Rebecca Tarsa proposes strategies for creating an effective “exordium” for writing classrooms by examining how the digital interface works as an exordium in online participatory sites in which students voluntarily contribute writing. She draws on Teena Carnegie’s work to argue that the interface of an online site meets Cicero’s definition of the exordium as an appeal designed to “make the listener ‘well-disposed, attentive, and receptive’ to the ensuring speech” (25). In the case of an online site, the interface as exordium accomplishes this goal by “project[ing] to users the potential for interactivity within the site that matches their desired engagement while also supporting the ends of the site itself” (25-26).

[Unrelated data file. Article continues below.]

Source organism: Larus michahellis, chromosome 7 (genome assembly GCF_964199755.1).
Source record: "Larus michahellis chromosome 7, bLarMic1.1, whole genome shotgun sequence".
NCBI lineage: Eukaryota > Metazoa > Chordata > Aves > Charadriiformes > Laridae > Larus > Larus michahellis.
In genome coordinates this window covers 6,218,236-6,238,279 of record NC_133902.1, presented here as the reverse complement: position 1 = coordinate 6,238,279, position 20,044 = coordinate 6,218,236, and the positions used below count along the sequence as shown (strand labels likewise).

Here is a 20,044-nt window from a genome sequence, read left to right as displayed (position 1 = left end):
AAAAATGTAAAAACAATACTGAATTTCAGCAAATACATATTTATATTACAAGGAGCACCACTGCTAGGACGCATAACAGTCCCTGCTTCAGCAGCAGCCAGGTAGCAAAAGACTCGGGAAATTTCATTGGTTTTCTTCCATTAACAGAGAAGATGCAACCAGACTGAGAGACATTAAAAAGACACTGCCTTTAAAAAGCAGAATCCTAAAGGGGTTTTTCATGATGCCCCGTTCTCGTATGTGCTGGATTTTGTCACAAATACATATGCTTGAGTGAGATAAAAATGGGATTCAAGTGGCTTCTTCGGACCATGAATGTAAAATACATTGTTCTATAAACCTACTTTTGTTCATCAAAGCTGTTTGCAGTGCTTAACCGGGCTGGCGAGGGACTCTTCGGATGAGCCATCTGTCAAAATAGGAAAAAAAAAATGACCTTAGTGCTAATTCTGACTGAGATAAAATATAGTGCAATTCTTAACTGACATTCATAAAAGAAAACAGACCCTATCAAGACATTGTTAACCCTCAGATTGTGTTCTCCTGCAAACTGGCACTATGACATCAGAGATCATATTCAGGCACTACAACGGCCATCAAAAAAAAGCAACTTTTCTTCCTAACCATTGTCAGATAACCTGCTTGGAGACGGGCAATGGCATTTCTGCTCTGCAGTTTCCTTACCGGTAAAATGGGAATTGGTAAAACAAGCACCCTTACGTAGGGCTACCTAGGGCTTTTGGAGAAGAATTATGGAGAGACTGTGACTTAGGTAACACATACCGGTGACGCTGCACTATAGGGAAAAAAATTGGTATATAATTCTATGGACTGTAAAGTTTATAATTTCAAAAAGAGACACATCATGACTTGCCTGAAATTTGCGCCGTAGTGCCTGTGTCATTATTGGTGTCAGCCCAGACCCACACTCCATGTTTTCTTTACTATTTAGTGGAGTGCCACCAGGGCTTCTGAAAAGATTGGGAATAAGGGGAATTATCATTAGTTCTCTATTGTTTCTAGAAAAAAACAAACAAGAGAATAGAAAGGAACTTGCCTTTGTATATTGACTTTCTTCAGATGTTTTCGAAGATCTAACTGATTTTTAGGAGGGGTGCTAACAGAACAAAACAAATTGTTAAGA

To determine how interfaces affect students’ writing decisions, Tarsa drew on interviews with thirty students at two institutions, one a two-year college and the other a research university (15). The students were members of the general-education population and not necessarily advanced online writers (16). Using grounded theory methodology, Tarsa developed her observations after coding the interviews (16-17). More than three-quarters of the students voluntarily raised the issue of the effects of a site’s interface, leading Tarsa to recognize it as an important element in students’ online participation (17). She notes that her conclusions about student activities were based on self-report and cannot be considered generalizable, but argues that using “students’ own perceptions” is valuable because it provides useful additions to “our understanding of digital participatory cultures” (18).